Saturday, May 7, 2022
Tuesday, May 3, 2022
I don't want to live in a theocracy.
I don't want to live in some resurrected version of the old Confederacy.
I don't want to be ruled over by a racial and/or plutocratic oligarchy.
I don't want to live in "America™".
I want to live in the United States of America with Liberty and Justice for All.
Friday, April 8, 2022
The second Passion series that I began in the fall of 2016 is about to conclude. I am working on the last 2 panels of the series now.
Sunday, April 3, 2022
Bill Paulsen died March 15 after many years of ill health. His funeral took place March 23, the day before his 78th birthday. His passing affected scores -- maybe hundreds -- of people around the world, and it certainly affected me.
For much of his life, Bill served as a Lutheran pastor. Though his grandparents were Norwegian immigrants, he was not born into the Lutheran church. He began life as a Methodist and eventually converted to Lutheranism. He brought to his long years of service as a Lutheran pastor the zeal of a convert. He served a congregation in Berlin for a couple of years in the early 1970s, and then for many years until his retirement, he lead a Lutheran congregation in south Brooklyn.
"Zeal of a convert" are words that give us pause. They evoke the image of a hard dour determined Servant of the Lord. Bill Paulsen may have been determined in his service to the Lord, but he was hardly dour. Many of us who knew him remember his vast collection of jokes of varying quality and taste that nevertheless kept us all laughing. I remember riding with him on a train through Germany howling with laughter as we played one of his favorite games, taking the opening words of famous hymns and adding the phrase "...under the sheets." "Oh for a thousand tongues to sing under the sheets!" Bill could be what I would call "aggressively friendly." He made a point of going up to people no matter where or what and just talking to them. He had a talent for immediately disarming people and making them feel comfortable around him. I watched him use this talent memorably on many occasions. In particular, I remember seeing him disarm famously surly cab drivers in Paris and winning them over. One cab driver got himself lost taking us back to the hotel. The angry and frustrated driver ended up refunding our fare and thanking us profusely for being so understanding after Bill spoke to him. I note that his talent for fearless friendliness served him very well in those years when he was partially disabled and frequently dependent on the kindness of friends and strangers. However, I think that's a talent he had all his life. So many long and durable friendships that he enjoyed began with such active friendliness and lasted over decades and even generations. That active friendliness lead him to summon the courage and inner strength to rescue people in desperate situations on occasion (no, I'm not talking about myself, but about people who really were in seriously dire straits and owe their lives to him).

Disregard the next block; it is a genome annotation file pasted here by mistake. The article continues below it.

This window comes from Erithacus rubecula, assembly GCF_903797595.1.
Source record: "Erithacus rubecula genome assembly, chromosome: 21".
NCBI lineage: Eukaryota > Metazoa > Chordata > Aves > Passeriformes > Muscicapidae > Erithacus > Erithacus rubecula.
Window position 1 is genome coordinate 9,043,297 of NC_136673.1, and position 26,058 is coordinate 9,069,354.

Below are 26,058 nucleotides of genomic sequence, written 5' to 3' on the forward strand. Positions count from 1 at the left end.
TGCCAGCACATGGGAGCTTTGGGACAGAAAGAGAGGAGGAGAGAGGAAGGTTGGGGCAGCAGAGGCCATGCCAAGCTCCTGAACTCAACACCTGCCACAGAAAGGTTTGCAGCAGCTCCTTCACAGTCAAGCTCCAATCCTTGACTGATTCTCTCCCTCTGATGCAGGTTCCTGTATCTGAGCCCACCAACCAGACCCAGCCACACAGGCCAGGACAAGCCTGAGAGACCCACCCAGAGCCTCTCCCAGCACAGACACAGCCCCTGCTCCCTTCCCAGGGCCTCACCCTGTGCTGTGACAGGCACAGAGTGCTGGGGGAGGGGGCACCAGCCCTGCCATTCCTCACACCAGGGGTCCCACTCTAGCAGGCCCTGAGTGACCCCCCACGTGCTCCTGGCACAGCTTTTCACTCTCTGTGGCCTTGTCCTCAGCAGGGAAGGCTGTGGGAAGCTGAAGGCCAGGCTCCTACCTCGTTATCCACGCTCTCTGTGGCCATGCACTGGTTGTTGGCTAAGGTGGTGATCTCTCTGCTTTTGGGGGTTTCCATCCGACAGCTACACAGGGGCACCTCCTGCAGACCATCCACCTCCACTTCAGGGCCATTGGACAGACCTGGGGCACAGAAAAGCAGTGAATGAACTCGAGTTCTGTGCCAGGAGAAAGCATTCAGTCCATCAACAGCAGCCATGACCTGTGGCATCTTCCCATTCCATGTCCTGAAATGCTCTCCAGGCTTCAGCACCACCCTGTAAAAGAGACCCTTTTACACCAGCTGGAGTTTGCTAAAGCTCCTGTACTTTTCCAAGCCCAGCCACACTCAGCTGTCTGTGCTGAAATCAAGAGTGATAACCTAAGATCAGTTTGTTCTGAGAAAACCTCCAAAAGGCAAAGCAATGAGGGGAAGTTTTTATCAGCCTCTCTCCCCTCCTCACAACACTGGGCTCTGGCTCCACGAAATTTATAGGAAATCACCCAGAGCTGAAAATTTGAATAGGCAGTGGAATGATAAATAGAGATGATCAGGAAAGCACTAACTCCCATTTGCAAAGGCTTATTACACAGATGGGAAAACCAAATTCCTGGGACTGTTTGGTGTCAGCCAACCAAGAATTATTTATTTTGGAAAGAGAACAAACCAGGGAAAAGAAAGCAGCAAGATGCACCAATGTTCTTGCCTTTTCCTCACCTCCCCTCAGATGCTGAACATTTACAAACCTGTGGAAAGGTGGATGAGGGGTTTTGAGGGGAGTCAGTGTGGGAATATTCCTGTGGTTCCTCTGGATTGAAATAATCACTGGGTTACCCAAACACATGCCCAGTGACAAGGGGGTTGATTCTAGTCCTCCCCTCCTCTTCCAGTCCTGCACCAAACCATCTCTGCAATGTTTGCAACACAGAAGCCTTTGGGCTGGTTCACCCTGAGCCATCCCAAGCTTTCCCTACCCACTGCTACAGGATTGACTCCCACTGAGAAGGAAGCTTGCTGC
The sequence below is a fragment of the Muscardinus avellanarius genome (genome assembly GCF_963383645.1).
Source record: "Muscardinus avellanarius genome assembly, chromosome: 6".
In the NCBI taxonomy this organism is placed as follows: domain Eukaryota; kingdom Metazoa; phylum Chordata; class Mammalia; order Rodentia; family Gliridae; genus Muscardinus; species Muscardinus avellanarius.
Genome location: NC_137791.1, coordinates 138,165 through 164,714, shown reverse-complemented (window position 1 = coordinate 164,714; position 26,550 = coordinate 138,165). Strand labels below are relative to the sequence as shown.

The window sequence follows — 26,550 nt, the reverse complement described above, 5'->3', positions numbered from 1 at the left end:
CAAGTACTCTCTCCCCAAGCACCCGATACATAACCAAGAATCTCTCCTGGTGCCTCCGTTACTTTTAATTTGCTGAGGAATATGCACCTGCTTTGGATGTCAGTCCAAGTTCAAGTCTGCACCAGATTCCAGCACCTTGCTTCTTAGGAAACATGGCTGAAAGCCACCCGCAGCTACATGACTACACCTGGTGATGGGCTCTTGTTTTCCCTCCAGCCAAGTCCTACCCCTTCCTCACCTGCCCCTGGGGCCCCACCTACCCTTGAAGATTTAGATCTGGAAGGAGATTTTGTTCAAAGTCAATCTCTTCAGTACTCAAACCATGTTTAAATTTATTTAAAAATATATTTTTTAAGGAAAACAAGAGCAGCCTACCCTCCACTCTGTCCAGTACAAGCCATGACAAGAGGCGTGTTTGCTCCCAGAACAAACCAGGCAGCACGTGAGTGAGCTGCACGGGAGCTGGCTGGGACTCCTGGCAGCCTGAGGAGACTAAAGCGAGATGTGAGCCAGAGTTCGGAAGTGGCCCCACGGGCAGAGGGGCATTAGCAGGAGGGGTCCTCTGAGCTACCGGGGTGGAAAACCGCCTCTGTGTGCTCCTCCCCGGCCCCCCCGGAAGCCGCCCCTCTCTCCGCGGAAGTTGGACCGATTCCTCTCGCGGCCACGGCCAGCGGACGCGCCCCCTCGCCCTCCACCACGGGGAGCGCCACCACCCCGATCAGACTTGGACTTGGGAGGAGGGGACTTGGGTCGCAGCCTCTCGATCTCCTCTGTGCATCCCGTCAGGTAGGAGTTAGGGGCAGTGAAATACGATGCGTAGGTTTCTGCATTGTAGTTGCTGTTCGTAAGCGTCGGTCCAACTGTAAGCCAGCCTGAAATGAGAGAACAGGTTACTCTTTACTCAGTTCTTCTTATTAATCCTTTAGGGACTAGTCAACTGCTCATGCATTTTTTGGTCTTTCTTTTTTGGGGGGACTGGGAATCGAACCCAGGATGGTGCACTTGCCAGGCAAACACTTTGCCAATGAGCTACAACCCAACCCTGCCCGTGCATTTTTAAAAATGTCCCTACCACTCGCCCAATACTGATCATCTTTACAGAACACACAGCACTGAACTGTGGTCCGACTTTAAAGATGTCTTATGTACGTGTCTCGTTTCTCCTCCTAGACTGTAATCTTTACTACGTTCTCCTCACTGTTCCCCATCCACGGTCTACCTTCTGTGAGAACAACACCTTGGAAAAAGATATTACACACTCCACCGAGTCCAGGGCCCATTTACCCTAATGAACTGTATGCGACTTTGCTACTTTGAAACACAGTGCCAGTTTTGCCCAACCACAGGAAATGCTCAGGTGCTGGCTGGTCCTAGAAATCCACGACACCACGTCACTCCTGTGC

There was a serious spiritual purpose behind Bill's charm and bonhomie. He believed very strongly in the "freedom of the Gospel," that the Gospel was emphatically not another calamity piled onto the backs of sinful humanity by an implacably angry deity, but liberty from all that guilt and grief. The necessary work of salvation has already been accomplished for us by Christ, by God Himself. There was nothing we could do to add or subtract from that salvation because Christ is faithful even when we are faithless. Instead of self-indulgently counting our sins on a rosary of thorns, or beating other people over the heads with inventories of their sins, we should enjoy the freedom Christ gives us and share that joy with others. "We're full of glory and full of shit at the same time" Bill always said. The Gospel is the assurance that we will get through the Valley of the Shadow of Death and dwell reunited with all who we love and more in the Risen Christ. And we will get to that other side despite ourselves since God has already done the necessary work on our behalf.
Bill Paulsen preached this and he lived it.
As much joy as he found in the Gospel, Bill's life saw an abundance of suffering beginning with a lonely childhood and the death of his older brother in a car accident. He certainly shared in a lot of pain and grief his parishioners suffered over the years. He spent his last years in constant physical pain from deteriorating knee and hip joints and a growing list of ailments. I remember one African cab driver in Paris helping him get into the cab describe Bill as "the bravest of men" because of the constant pain he endured. Of course as would anyone living in such conditions, the pain caused him grief and despair, but the despair never ruled over him.
I traveled with Bill twice to Europe to help him with carrying luggage and other things he was too incapacitated to manage on his own. The worst was helping him up and down stairs, and getting him on and off trains. But I count those travels among the greatest and most fortunate blessings of my life. I met so many wonderful and remarkable people through him in Europe and at home, beginning some great friendships. I saw wonderful and sublime things with him on my travels. I would always remember him gratefully for that alone. I will remember him for that and for his great and very generous friendship, and hope to see him again some day among the saints in light.